g.drawOval(pos.x, pos.y, 10, 10);
g.drawOval(pos.x+30, pos.y, 10, 10);
g.drawOval(pos.x+40, pos.y, 10, 10);
g.drawOval(pos.x+120, pos.y, 10, 10);
g.drawOval(pos.x+130, pos.y, 10, 10);
g.drawRect(pos.x, pos.y-30, 20, 30);
g.drawRect(pos.x+23, pos.y-40, 120, 40);
}
}
------------------------------------------------------------------
 
 

Re:Disappearing graphics.

What happens is that the JPanel is painted over your manually painted
vehicles.
Instead of drawing directly to the JFrame, you should subclass JPanel
and use that subclass. Then paint the vehicles in the subclass'
paintComponent() method.
 

Re:Disappearing graphics.

Tor Iver Wilhelmsen < XXXX@XXXXX.COM >wrote:
Quote
What happens is that the JPanel is painted over your manually painted
vehicles.

Instead of drawing directly to the JFrame, you should subclass JPanel
and use that subclass. Then paint the vehicles in the subclass'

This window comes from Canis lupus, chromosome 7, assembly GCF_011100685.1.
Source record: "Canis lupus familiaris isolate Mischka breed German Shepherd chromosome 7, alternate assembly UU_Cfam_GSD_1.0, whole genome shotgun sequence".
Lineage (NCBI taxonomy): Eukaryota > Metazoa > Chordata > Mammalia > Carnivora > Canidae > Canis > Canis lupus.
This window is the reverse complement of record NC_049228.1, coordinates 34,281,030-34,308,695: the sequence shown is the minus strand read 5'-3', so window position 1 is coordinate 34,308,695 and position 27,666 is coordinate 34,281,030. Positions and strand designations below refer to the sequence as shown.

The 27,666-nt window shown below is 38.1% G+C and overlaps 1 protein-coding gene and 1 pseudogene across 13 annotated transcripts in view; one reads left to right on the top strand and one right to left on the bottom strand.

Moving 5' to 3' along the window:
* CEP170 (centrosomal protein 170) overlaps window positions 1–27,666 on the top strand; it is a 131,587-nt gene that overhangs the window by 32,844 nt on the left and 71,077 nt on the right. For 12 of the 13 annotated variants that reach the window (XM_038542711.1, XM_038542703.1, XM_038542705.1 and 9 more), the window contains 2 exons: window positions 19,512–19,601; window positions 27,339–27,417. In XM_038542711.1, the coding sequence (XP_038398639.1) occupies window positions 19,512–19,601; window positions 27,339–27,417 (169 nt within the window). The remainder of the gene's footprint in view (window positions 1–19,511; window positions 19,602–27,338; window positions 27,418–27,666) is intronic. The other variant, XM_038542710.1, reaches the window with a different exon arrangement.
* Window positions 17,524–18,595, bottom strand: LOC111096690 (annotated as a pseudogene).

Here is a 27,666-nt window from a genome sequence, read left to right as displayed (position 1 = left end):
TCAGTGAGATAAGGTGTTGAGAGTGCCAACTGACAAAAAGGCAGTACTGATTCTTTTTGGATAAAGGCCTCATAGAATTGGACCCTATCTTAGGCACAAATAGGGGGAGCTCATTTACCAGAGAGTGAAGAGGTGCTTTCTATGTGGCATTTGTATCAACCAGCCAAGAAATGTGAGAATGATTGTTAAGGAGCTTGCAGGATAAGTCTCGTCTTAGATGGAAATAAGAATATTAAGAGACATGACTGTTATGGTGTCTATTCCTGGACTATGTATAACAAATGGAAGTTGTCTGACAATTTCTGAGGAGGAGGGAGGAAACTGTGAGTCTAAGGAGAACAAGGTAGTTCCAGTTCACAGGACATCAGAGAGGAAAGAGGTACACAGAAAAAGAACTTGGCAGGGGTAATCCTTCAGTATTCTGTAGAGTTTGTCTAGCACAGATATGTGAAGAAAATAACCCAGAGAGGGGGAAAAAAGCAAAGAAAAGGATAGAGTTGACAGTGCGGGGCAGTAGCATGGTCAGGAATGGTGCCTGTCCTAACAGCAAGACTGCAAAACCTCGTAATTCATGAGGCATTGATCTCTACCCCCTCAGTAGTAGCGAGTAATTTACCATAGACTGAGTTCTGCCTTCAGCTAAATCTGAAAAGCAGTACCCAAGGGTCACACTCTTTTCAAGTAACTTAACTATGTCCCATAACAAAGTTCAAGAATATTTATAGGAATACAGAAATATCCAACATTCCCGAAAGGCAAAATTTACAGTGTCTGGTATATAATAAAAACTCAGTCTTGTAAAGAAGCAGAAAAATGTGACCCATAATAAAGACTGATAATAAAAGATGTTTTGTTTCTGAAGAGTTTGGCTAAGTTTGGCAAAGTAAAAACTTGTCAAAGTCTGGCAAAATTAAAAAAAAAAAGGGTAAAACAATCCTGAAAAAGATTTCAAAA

paintComponent() method.
Ok. First, thank you, that makes perfect sence. I'm glad I at least have a clue now. However, I still can't get it to work. I created a subclass of jPanel, and added the code into it to draw the vehicles. I then tried to call this from the main application program when it opens the frame. I get the same result. Being new at this stinks!
If you can help me understand, here is the new subclass of jPanel (MyDrawing) and the changed RandomDrawing and RandomDrawingApp classes. Thank you for your help!
--------------------------------------------------------------
import java.awt.*;
import java.util.*;
public class MyDrawing extends JPanel {
Car[] cars = new Car[6];
Truck[] trucks = new Truck[4];
public MyDrawing() {
}
public void paintComponent(Graphics g) {
super.paintComponent(g); // paints background
genVehicles();
}
public void draw(Vehicle v){
v.paint(this.getGraphics());
}
public void genVehicles(){
int i;
Point p = new Point();
Random r = new Random();
// generate Car positions, and draw each
for(i=0; i<6; i++){
p.setLocation(r.nextInt(601)+100, r.nextInt(401)+100);
cars[i] = new Car(p);
draw(cars[i]);
}
// generate positions for trucks, and draw each
for(i=0; i<4; i++){